In an industry routinely tested by employee turnover, legislative mandates, and heated competition, restaurant operators big and small confront an ever-pressing challenge: attracting top talent and keeping that talent in the fold.
And it’s a challenge, many restaurateurs agree, that maintains a direct impact on the bottom line.
“If we can have a more consistent experience from the kitchen to our servers because of high-quality, long-term employees, then we’ll win with customers,” says Chris Campbell, president of Bugaboo Creek Steakhouse, a 13-unit chain spread across six Northeastern states.
Rick Parker, senior vice president of marketing at Snagajob, the nation’s largest hourly employment network for job seekers and employers, points to an internal Snagajob study that found restaurants earn 40 percent of their business from returning customers.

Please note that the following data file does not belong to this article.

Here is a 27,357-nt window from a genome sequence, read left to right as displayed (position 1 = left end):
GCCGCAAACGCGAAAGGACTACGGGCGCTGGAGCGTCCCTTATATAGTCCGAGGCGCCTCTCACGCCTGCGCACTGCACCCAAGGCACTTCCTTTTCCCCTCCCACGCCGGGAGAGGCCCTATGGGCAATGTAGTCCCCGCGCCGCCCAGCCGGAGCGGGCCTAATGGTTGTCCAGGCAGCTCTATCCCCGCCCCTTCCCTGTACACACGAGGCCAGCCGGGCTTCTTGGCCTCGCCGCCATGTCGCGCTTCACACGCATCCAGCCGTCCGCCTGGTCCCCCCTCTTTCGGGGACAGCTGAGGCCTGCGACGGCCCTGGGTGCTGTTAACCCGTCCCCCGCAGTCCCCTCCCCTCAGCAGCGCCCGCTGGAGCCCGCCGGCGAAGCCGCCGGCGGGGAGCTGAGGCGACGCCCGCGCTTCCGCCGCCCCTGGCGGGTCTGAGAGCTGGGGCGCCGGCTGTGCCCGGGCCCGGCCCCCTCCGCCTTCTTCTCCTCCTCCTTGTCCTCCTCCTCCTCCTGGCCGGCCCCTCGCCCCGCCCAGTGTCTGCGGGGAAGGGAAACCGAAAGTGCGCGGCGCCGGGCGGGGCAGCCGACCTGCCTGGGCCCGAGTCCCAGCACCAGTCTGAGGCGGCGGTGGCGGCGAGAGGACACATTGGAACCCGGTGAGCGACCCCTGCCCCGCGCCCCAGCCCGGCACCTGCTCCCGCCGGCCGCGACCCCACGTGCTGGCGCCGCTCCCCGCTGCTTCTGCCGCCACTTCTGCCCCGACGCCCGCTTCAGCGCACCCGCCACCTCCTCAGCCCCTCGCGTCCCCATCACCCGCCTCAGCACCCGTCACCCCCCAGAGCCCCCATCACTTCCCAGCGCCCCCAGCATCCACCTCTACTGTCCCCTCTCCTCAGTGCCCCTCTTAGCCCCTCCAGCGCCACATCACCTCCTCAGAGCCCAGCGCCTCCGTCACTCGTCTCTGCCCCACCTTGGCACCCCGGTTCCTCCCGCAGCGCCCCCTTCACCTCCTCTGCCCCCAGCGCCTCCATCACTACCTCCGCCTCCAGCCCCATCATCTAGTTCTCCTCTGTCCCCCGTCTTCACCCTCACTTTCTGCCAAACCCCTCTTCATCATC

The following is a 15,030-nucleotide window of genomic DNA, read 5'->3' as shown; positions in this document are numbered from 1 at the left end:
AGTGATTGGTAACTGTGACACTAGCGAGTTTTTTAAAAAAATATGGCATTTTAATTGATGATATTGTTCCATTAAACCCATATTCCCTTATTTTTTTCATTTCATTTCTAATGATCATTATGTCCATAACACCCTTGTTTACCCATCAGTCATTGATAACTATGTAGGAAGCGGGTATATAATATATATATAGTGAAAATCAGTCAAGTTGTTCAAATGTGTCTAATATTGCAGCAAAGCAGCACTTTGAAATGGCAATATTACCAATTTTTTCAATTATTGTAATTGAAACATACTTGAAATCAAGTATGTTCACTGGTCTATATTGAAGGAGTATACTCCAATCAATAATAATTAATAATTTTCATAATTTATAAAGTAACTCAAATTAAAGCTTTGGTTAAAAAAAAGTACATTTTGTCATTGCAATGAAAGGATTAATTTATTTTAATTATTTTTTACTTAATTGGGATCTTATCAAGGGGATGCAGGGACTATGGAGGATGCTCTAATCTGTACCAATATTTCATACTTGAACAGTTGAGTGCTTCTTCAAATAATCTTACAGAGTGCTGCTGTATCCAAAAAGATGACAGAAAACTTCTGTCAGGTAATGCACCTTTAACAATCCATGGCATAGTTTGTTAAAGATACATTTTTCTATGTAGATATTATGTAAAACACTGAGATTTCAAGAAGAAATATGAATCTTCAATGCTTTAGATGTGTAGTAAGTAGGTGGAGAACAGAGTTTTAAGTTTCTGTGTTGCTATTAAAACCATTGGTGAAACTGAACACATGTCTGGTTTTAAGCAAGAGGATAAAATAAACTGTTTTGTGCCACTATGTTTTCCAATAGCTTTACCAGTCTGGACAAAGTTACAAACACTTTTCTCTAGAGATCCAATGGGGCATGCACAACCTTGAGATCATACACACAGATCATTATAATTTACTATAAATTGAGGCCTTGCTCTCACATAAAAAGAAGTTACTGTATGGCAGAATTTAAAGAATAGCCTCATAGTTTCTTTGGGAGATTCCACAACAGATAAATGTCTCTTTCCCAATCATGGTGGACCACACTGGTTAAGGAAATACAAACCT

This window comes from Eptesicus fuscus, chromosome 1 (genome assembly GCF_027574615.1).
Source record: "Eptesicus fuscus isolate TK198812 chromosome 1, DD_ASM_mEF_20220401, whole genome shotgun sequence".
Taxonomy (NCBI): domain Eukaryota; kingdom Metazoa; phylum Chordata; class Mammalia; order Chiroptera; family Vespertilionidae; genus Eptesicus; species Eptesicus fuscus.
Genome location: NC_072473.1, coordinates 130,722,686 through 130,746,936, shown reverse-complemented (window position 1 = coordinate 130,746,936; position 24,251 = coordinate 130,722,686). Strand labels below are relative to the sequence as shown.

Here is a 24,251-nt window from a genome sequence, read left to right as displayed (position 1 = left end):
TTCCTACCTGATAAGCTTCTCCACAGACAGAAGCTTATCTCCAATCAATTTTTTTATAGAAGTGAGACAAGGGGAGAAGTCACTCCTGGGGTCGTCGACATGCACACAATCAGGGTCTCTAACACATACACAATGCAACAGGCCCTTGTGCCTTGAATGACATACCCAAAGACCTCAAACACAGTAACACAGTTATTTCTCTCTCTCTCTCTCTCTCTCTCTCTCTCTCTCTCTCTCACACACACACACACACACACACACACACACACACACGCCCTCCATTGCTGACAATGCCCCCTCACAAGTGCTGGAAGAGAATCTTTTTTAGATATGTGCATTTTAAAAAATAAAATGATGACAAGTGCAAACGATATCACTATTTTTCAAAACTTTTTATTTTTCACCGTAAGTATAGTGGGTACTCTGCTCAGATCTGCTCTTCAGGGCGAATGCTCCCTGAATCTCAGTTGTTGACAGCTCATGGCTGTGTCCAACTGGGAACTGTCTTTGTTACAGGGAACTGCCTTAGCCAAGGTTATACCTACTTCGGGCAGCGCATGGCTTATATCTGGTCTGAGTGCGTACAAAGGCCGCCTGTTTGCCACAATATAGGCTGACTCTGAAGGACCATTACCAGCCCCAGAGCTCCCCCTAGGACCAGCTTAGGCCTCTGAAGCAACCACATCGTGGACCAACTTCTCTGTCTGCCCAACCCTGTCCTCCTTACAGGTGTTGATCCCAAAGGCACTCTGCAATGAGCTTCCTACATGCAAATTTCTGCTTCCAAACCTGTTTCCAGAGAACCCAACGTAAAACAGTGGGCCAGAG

“And high-performing employees are critical to good business and getting people to come back,” Parker says.
Of course, recruiting and retaining first-rate employees remain tasks easy to discuss, yet difficult to execute.
On the recruiting side, Parker says, it’s a mistake for operators to rely on walk-in traffic alone, particularly at times of need.
“You’ll get enough people to fill slots, but you won’t consistently attract A-level players,” says Parker, whose Virginia-based firm currently works with more than 13,000 casual-dining locations.
Rather, Parker urges operators to seek a steady flow of employee candidates via advertising, referrals, and other applicant-attracting avenues; this, Parker contends, will allow the restaurant to be more selective in its hiring and resist falling into a trap of dire need.